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The Syrian Bride

It's difficult to make a film about Israel and the Palestinians that won't be read largely as allegory for the political situation in the Middle East. Even a freewheeling soap opera like The Syrian Bride is heavy with potential meaning underlying every moment of story. In an area where so many personal decisions have to take political realities into account, every action has to be seen in terms of its larger meaning. But it's hard to deduce how co-writer/director Eran Riklis means viewers to take The Syrian Bride.

Clara Khoury stars as the quiet, pained center of an immense Druze family living in the Golan Heights. On the eve of her arranged marriage to a Syrian TV star she's never met, Khoury must say goodbye to her relatives, whom she will be unable to visit once she takes up Syrian citizenship. Angst-stricken and anxious, she watches her wedding become a reunion and a staging ground for old family misgivings. Her independent sister Hiam Abbass struggles in her stifling marriage to ineffectual traditionalist Adnan Trabshi. Khoury and Abbass' outcast brother Eyad Sheety returns to the country for the first time since marrying outside the faith eight years ago. A sleazy second brother returns from a questionable business trip, attempting to put off his creditors. Due to his politics, family patriarch Makram Khoury (Clara's real-life father as well as her cinematic one) is forbidden to travel to the Syrian border to see his daughter off.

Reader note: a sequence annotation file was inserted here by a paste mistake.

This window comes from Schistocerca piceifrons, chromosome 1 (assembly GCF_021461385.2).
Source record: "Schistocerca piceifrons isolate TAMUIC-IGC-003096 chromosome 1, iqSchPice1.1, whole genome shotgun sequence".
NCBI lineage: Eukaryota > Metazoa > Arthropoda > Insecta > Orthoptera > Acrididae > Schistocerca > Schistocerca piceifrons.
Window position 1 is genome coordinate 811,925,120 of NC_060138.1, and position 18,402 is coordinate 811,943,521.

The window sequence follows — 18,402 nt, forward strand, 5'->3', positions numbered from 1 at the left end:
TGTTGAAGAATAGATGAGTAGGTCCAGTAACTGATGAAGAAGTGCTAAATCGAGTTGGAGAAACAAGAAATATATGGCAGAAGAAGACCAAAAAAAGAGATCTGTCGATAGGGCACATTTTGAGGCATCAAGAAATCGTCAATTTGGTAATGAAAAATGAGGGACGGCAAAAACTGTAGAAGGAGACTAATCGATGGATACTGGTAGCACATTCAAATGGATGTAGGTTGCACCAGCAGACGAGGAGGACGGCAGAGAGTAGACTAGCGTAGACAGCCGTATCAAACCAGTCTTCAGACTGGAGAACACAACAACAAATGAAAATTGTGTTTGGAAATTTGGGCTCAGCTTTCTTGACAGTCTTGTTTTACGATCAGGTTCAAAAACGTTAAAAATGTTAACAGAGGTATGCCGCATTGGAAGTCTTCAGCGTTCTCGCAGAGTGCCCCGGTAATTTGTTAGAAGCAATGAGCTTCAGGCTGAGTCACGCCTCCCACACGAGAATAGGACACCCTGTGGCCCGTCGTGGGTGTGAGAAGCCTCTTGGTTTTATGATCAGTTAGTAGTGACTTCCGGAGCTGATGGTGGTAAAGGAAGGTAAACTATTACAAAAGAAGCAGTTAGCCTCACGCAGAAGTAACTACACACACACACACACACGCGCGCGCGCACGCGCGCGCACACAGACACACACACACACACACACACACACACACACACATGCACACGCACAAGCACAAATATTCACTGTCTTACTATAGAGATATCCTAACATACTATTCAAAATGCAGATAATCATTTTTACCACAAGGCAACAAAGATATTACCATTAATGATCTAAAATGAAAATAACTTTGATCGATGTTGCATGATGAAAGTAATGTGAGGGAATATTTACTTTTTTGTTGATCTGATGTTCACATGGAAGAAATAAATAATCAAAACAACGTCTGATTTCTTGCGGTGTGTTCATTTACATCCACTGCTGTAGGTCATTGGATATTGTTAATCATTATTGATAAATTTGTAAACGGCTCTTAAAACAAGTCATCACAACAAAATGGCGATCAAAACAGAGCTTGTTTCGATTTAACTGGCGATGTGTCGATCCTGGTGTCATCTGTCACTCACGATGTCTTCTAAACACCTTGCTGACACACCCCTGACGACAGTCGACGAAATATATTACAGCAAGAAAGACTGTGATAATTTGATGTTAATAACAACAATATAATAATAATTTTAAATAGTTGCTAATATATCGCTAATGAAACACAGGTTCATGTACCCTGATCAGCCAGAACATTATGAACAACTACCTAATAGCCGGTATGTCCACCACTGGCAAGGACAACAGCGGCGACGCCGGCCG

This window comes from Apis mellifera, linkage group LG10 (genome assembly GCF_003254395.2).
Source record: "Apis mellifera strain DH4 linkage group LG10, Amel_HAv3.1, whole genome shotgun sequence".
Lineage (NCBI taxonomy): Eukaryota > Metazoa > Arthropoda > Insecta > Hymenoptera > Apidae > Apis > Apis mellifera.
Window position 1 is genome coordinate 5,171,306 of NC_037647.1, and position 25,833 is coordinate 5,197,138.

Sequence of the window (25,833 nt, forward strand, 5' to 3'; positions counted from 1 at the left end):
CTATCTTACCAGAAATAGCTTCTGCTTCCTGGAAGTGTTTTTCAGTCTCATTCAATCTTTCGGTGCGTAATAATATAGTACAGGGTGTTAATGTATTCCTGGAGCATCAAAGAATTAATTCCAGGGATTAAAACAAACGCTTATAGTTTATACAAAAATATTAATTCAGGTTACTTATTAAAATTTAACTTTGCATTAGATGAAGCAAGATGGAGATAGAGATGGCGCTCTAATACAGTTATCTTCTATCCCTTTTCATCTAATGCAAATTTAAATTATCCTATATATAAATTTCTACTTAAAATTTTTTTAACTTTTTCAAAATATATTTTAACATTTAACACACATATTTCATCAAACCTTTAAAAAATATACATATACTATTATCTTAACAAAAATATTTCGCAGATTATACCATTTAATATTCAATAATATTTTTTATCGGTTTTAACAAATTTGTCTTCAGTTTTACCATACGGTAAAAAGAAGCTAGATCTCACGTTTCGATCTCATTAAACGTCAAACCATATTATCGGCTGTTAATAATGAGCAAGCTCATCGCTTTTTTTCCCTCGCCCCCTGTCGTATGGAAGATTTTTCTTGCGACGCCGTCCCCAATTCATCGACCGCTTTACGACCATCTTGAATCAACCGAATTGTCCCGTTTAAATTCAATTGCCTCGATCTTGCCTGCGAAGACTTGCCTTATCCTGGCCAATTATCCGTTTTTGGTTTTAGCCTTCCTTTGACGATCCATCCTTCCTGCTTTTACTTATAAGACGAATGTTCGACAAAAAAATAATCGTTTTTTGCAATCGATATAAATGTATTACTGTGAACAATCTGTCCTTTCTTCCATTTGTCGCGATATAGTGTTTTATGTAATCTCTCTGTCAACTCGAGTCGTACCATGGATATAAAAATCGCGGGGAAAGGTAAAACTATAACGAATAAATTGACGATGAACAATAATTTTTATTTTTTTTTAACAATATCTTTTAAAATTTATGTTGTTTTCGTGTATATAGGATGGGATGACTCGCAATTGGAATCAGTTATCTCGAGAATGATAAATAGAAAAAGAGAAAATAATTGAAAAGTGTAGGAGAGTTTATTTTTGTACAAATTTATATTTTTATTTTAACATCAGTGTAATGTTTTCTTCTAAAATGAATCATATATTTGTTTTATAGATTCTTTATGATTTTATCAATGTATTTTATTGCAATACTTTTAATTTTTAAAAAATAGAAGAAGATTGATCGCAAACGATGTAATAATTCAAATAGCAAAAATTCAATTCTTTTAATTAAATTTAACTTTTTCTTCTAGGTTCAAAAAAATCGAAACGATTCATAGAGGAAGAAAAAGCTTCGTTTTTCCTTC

Riklis spends most of his film simply establishing these characters plus half a dozen more, all romantically, genetically, or professionally linked in ways that sometimes make The Syrian Bride seem like a Middle Eastern Parenthood without the wacky sense of humor, or like the early stages of a Pedro Almodóvar farce. But Riklis plays it all straight and grim, centering his film on terrifically powerful, low-key personal moments, like Khoury wandering in her striking white dress along the sandy, blasted border, or sitting alone, staring at her husband on television, trying to glean some concept of what their life together might be like. Ultimately, The Syrian Bride becomes an overtly political movie, but with all its loose threads and random directions, it feels more like the pilot for an unmade miniseries. Much of the movie can be taken at face value, as the story of a family moving in a dozen directions at once. But the sudden ending removes that solid grounding, and leaves the cast, the movie, and the metaphor all equally adrift.

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